Taiwan meanwhile is not an alternative trade answer.
To compare with Lithuania’s new target market of Taiwan, Lithuanian exports to the island are about 10% of those it has been exporting to China. The country exported US$37.8 million of products to Taiwan in 2019, across a wide range of products. It imported US$97.3 million of goods from Taiwan, or about 7% of the total it purchased from China, being mainly in the tech and machinery sectors.

In moving Lithuania’s trade focus from China to Taiwan, Landsbergis has created supply chain gaps of 90% that need to be made up in exports, and 93% of the commodities it imported. When taken into total, Landsbergis has single-handedly created a supply chain product shortage of about €643 for every single Lithuanian citizen – and managed to do that when trade was actually increasing. That might not seem like much but it matters on the ground.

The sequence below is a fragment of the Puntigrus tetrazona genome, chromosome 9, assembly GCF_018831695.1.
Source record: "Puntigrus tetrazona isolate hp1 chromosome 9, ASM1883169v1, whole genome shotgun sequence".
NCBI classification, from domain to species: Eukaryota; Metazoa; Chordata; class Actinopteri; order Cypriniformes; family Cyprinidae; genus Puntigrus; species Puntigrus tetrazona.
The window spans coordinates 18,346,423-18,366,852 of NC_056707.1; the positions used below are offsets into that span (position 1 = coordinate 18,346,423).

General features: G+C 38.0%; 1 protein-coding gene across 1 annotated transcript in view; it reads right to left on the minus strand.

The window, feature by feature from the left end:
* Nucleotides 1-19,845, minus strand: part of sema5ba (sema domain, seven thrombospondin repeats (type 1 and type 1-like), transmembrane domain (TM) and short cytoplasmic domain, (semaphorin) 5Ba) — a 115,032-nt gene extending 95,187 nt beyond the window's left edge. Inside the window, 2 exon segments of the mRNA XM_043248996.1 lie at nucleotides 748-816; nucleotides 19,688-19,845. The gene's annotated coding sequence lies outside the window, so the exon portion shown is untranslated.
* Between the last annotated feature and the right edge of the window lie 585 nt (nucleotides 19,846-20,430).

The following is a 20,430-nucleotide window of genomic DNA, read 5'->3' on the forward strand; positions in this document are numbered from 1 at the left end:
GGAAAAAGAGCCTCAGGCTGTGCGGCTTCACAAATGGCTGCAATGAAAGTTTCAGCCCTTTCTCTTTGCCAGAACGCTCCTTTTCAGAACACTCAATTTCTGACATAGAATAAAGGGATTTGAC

It represents 15% or more of the average annual income for nearly 15% of Lithuanian citizens and an average 8%-10% of pretax annual income for just over 50% of the entire population. Lithuania’s current inflation rate is currently about 1.06%. Sharp increases can be expected.

Not surprisingly, the United States has stepped in ‘to offer assistance’ and is to sign a US$600 million export credit agreement with Lithuania via the U.S. Export-Import Bank next week, again at Landsbergis’s initiative.

Naturally, that will focus on US (and not China or even EU) products. In other words, Lithuania is now borrowing US$600 million from the United States to trade with it instead of China to make up that supply chain gap. It has ignored EU suppliers, despite being a member state. But will Lithuanian consumers get a better deal? It seems not.

Gabrelius Landsbergis with Anthony Blinken